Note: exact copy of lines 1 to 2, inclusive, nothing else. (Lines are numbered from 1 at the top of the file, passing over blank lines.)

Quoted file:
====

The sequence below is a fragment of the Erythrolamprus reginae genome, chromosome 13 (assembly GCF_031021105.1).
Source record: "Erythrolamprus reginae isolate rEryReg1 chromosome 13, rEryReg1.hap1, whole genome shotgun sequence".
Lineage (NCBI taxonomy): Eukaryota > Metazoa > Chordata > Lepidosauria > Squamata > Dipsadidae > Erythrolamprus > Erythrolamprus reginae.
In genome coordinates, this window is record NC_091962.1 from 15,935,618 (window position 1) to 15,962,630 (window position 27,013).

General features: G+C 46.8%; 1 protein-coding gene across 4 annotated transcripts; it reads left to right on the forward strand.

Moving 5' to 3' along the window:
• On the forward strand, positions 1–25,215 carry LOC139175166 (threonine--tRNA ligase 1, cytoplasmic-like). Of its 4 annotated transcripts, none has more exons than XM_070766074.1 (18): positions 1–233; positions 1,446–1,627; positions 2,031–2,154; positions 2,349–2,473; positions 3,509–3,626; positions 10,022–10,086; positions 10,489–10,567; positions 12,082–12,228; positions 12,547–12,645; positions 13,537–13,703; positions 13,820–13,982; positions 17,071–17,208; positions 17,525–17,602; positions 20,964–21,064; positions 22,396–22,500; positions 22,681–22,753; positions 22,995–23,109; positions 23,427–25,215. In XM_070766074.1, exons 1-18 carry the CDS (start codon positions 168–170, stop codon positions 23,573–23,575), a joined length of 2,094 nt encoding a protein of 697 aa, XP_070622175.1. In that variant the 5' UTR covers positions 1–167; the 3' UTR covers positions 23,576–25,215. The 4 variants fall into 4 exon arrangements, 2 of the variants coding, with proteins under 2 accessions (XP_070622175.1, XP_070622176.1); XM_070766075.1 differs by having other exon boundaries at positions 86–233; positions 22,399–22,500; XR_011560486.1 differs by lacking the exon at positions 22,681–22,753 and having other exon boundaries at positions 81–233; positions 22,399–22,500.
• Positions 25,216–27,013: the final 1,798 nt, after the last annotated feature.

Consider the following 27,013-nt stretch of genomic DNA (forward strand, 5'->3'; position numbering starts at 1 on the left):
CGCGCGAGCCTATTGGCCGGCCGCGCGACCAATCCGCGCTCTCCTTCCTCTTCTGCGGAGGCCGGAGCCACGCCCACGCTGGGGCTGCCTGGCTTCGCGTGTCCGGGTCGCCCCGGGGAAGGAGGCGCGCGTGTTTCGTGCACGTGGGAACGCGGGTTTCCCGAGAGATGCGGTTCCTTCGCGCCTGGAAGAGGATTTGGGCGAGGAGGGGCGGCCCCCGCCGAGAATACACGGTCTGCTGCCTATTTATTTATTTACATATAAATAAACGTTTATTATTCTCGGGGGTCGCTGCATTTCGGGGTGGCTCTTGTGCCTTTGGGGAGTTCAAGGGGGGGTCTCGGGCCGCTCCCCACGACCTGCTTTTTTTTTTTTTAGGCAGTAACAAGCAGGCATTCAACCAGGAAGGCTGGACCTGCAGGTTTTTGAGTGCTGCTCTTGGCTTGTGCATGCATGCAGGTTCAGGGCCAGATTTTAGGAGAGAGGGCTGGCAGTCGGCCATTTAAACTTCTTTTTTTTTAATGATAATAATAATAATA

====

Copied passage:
The sequence below is a fragment of the Erythrolamprus reginae genome, chromosome 13 (assembly GCF_031021105.1).
Source record: "Erythrolamprus reginae isolate rEryReg1 chromosome 13, rEryReg1.hap1, whole genome shotgun sequence".